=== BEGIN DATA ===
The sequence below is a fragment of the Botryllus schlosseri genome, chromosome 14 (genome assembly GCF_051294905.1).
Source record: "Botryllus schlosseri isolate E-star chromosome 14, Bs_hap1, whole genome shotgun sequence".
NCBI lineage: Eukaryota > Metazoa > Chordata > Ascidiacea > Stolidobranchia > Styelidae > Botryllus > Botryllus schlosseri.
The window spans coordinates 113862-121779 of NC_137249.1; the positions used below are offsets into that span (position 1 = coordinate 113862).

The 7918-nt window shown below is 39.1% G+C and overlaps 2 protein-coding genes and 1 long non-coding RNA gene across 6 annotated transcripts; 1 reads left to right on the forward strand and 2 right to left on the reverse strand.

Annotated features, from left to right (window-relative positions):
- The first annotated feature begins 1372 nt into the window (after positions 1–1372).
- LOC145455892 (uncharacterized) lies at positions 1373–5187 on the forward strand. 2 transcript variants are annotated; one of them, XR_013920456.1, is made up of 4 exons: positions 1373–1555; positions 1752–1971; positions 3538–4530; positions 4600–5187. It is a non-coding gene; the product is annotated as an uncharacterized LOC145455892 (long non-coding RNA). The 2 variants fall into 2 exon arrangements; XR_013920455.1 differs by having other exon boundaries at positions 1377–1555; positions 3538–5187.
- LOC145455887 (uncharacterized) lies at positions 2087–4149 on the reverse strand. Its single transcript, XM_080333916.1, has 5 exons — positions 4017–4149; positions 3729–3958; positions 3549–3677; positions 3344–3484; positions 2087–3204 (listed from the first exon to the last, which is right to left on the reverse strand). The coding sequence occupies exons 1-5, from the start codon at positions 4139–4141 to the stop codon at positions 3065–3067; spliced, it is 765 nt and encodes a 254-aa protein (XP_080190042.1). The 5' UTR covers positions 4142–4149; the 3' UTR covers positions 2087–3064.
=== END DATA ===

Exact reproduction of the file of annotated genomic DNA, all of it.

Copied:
The sequence below is a fragment of the Botryllus schlosseri genome, chromosome 14 (genome assembly GCF_051294905.1).
Source record: "Botryllus schlosseri isolate E-star chromosome 14, Bs_hap1, whole genome shotgun sequence".
NCBI lineage: Eukaryota > Metazoa > Chordata > Ascidiacea > Stolidobranchia > Styelidae > Botryllus > Botryllus schlosseri.
The window spans coordinates 113862-121779 of NC_137249.1; the positions used below are offsets into that span (position 1 = coordinate 113862).

The 7918-nt window shown below is 39.1% G+C and overlaps 2 protein-coding genes and 1 long non-coding RNA gene across 6 annotated transcripts; 1 reads left to right on the forward strand and 2 right to left on the reverse strand.

Annotated features, from left to right (window-relative positions):
- The first annotated feature begins 1372 nt into the window (after positions 1–1372).
- LOC145455892 (uncharacterized) lies at positions 1373–5187 on the forward strand. 2 transcript variants are annotated; one of them, XR_013920456.1, is made up of 4 exons: positions 1373–1555; positions 1752–1971; positions 3538–4530; positions 4600–5187. It is a non-coding gene; the product is annotated as an uncharacterized LOC145455892 (long non-coding RNA). The 2 variants fall into 2 exon arrangements; XR_013920455.1 differs by having other exon boundaries at positions 1377–1555; positions 3538–5187.
- LOC145455887 (uncharacterized) lies at positions 2087–4149 on the reverse strand. Its single transcript, XM_080333916.1, has 5 exons — positions 4017–4149; positions 3729–3958; positions 3549–3677; positions 3344–3484; positions 2087–3204 (listed from the first exon to the last, which is right to left on the reverse strand). The coding sequence occupies exons 1-5, from the start codon at positions 4139–4141 to the stop codon at positions 3065–3067; spliced, it is 765 nt and encodes a 254-aa protein (XP_080190042.1). The 5' UTR covers positions 4142–4149; the 3' UTR covers positions 2087–3064.